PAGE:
ANGLO American Platinum (Amplats) has invested in a gas-to-liquids company that also produces hydrogen in such a way that it would lower the cost of delivery of the gas to stations that fuel cell electric vehicles (FCEV).
The strategy behind the investment is that Amplats can improve the adoption of FCEVs which are a potentially important market for its platinum group metals (PGMS).
In January, the group announced it had invested $4m in United Hydrogen Group, a hydrogen production and distribution firm in the US which would reduce the delivered costs of hydrogen, the fuel used by FCEVs.
The investment was made through the group’s investment programme which seeks to lay the foundation for “… large scale adoption of zero emissions fuel cell technology,” the company said.
Today’s investment sees Amplats provide growth capital in return for an equity stake in Greyrock Energy which has bespoke catalytic technology that converts methane rich feedstocks into transportation fuels.
As well as consuming PGMs in its catalysts, Greyrock’s technology produces hydrogen as a by-product. “This investment … boosts demand for our metals while simultaneously working to reduce the delivered cost of liquid fuels and hydrogen,” said executive head of Amplats marketing division, Andrew Hinkly.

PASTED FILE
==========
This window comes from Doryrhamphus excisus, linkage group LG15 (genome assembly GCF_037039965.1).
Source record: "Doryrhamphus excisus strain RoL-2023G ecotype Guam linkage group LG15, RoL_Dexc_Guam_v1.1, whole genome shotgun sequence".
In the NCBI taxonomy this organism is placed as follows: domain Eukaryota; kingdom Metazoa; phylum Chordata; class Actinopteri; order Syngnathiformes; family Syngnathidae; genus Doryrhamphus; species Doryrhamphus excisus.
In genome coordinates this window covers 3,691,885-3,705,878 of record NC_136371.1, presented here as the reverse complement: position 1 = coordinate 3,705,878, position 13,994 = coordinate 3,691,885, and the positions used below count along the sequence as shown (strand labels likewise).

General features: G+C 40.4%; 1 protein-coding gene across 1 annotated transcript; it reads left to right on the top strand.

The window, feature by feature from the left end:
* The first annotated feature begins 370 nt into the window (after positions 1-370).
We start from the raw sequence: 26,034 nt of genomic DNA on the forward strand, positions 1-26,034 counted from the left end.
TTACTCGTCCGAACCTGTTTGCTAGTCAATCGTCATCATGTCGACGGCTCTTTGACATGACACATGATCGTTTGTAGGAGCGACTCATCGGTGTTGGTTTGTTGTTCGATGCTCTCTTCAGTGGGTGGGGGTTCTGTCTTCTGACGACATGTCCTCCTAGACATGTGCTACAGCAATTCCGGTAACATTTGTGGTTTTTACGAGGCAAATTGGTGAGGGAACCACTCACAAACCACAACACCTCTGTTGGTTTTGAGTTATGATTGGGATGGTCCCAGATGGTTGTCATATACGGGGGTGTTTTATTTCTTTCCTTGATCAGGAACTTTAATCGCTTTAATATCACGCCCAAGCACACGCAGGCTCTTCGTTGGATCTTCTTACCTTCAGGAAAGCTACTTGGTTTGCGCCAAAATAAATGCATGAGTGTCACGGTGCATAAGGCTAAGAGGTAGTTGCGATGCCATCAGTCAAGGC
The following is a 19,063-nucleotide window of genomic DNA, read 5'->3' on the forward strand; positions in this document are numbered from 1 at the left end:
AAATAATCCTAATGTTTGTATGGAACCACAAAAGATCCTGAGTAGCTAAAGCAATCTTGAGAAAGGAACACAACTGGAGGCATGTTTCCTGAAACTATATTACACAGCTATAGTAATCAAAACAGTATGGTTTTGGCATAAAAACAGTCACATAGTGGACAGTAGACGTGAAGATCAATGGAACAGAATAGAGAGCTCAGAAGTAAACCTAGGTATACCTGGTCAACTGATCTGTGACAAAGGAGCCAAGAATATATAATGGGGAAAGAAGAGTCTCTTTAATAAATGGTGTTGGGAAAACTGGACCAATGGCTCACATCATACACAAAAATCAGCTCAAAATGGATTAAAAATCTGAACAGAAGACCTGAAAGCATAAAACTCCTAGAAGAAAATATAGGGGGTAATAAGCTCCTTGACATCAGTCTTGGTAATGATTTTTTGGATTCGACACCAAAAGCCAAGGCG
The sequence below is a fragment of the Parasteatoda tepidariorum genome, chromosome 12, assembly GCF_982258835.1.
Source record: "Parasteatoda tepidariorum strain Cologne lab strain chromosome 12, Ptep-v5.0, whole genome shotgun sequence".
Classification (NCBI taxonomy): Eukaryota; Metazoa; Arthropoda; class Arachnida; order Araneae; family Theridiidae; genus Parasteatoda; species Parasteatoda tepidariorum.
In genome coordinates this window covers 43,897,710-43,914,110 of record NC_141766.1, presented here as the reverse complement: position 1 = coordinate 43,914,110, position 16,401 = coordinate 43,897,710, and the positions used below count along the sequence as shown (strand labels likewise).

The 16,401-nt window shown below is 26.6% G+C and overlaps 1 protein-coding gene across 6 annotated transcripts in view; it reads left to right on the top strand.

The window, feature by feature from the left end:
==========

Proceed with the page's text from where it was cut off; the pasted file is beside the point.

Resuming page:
Chris Griffith, CEO of Amplats, said at the group’s half-year results presentation in July that FCEVs would contribute to manufacture of some 11 million electric vehicles, including battery vehicles, a year from three million units currently.
“The electrification of the drivetrain will continue and will constitute about 10% of market share in ten years,” said Griffith who added that the growth of electric vehicles and their effect on PGM consumption was misunderstood. Most of the electric vehicles manufactured would contain PGM hybrid engines and would not disrupt the market.
FCEVs require hydrogen stations for refuelling, therefore the cost effective delivery of hydrogen would help create a new market for PGMs.
There were only about 140 hydrogen refuelling stations globally, but Griffith said another 40 were in development and that there would be 2,000 planned over the next ten years.